In an historic first, Edmund Rice Education Australia has made an official apology on behalf of its schools to victims of sexual abuse.
The apology was delivered at the EREA national principle’s conference in Canberra on Thursday, which featured representatives from more than 50 schools from across the country as well as sexual abuse survivors.
St Patrick’s College headmaster John Crowley joined Ballarat sexual abuse survivors Andrew Collins and Peter Blenkiron on the trip to the nation’s capital for the historic occasion.
Speaking at the event, Mr Crowley said the apology forced everyone involved in Catholic education to “acknowledge openly and honestly the full extent of what has happened”.
“Over the past two years there have been times of silence from senior leaders in Catholic education in response to the work of the Royal Commission,” Mr Crowley said.
“Having spent hundreds of hours in conversation with victims and survivors over the past two years, I know we are at a crossroads and the credibility of our mission as a Church is in question. Whether the flicker of hope rekindles and remains alight is up to us.
“ I wonder the impact we would have if we accompanied survivors to meetings with lawyers, if we galvanized our school community to provide practical support and assistance to those wounded by the Church and for whom everyday life is a constant struggle, if we lobbied our politicians and media to ensure an appropriate redress scheme is established.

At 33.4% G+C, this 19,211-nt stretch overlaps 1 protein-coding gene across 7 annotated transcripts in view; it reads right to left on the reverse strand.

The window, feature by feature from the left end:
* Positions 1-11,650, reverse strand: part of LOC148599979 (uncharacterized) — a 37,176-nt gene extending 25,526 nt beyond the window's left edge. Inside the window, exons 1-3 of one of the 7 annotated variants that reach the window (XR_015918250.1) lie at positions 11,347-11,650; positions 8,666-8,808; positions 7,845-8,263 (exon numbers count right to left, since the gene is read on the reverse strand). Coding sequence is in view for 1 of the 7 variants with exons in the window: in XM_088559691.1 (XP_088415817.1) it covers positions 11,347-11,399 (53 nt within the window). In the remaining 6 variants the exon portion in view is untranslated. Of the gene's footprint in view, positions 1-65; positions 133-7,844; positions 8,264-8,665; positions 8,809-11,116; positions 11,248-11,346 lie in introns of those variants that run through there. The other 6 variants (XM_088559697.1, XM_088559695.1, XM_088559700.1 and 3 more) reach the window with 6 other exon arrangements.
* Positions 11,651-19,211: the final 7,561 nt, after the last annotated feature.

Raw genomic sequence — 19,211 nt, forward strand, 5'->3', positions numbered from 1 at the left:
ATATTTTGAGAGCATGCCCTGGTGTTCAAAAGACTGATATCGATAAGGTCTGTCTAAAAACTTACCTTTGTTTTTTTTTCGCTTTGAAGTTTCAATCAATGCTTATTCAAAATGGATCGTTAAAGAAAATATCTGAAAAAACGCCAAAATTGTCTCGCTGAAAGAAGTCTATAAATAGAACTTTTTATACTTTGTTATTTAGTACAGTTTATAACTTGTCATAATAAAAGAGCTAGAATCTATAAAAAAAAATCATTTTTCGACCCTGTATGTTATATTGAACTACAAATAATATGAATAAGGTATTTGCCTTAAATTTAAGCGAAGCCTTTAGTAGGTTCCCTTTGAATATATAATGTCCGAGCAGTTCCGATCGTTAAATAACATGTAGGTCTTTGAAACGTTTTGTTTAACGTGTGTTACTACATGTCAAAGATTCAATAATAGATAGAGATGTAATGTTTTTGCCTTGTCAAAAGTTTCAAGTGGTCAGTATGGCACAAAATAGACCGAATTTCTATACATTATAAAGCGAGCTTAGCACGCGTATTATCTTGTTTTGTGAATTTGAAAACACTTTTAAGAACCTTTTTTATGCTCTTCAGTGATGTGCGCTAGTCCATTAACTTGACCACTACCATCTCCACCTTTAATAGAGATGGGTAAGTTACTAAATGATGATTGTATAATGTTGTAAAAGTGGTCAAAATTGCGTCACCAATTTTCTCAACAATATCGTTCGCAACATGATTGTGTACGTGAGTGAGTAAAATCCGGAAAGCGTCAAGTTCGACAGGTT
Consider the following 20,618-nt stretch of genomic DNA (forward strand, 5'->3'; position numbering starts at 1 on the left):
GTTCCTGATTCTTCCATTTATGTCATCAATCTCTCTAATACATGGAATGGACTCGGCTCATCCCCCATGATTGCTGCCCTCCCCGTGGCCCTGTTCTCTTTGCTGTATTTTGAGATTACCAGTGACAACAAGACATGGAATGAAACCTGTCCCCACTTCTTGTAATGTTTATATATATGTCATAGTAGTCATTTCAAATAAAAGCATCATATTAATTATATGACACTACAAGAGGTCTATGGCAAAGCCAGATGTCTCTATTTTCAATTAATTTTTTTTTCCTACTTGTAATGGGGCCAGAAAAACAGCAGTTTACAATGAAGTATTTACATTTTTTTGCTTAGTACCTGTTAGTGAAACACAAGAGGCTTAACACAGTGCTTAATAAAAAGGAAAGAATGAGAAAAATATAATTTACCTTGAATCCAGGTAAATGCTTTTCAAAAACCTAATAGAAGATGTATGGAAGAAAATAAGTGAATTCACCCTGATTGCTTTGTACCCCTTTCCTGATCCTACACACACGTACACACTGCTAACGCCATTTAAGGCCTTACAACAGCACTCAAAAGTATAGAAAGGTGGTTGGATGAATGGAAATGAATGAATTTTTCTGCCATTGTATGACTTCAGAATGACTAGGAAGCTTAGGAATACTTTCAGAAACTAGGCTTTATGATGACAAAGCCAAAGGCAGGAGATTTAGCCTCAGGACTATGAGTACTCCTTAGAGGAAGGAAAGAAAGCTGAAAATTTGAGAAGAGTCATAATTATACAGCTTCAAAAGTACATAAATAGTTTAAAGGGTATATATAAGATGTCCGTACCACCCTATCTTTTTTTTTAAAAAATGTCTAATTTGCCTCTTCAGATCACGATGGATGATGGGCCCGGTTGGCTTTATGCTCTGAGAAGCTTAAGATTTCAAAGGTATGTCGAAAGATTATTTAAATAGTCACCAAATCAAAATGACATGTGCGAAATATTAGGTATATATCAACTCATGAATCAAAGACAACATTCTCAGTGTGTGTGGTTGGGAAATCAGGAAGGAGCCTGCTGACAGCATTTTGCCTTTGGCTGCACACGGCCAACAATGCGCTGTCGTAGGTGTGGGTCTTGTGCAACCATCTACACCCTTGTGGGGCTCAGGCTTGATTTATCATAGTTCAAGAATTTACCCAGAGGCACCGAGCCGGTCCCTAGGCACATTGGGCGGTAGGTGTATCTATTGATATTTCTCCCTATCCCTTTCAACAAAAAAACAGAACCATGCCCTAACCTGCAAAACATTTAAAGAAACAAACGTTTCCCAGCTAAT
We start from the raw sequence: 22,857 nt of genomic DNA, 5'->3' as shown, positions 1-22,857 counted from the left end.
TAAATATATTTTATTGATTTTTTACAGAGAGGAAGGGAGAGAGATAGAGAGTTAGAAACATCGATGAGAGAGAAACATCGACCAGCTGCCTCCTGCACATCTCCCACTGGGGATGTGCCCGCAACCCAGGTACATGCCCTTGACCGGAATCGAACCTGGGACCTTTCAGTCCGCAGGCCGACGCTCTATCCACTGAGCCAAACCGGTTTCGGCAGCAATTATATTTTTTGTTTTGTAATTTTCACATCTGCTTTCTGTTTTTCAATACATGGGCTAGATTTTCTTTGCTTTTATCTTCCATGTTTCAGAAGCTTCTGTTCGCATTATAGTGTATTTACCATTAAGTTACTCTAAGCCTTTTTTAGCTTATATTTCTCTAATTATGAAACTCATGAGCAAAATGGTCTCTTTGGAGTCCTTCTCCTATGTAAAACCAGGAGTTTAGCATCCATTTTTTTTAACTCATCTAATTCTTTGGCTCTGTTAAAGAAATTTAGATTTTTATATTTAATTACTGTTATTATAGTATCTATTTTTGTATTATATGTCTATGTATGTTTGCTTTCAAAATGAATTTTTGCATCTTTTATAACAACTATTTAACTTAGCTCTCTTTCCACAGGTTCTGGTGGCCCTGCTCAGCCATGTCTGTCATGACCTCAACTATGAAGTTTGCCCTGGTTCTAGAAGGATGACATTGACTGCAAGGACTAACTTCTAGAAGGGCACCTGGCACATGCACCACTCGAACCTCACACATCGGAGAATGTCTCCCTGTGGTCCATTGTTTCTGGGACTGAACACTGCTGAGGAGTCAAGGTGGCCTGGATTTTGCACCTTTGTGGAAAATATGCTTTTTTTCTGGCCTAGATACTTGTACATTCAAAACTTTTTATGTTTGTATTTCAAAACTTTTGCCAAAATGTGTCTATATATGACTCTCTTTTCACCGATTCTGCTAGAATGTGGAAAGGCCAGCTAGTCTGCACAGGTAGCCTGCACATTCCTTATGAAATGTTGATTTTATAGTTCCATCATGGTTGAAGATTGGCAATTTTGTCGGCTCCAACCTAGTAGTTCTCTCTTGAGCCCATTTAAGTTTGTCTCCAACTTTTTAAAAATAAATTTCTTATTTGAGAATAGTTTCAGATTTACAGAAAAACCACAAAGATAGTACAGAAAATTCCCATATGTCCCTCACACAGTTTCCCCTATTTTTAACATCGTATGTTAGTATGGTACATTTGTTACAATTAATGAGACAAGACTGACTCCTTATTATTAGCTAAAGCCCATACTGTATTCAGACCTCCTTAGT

“If we picked up the phone and called. Actions like these require radical courage to chart a course of action where trust replaces suspicion. Where healing is even a possibility.”
All schools under the EREA banner will now be required to conduct their own formal apologies, with an event set to be held by St Pat’s on June 27.
Mr Blenkiron said while the formal apology “was not the answer to everything”, it was an important step in helping to protect children while also assisting survivors of abuse.
He said the most critical factor would be the actions which are now taken to help survivors and put safeguards in place to ensure such crimes did not occur in the future.
“It’s one thing to have awareness and say sorry, but sorry must be backed up with action,” Mr Blenkiron said.
“But if you’ve got a problem the first thing you need to do is acknowledge it.
“It’s been a bloody long haul but the actions now are starting to match up with the words.
“Some survivors will never be able to go back to those schools because it’s just too raw, but it’s important they know people are there for them.”
The apology, which was delivered by EREA executive director Dr Wayne Tinsey, was crafted with the assistance of survivors including those from Ballarat.
Dr Tinsey said he hoped the national apology, which was made on behalf of more than 50 schools across the country, would demonstrate survivors had been listened to.
“Today has been the most significant day in the history of the Edmund Rice Education Australia,” Dr Tinsey said. “As today’s stewards of our values, we acknowledge this is part of a destructive and shameful reality in our national history and we are totally committed to it never happening again.”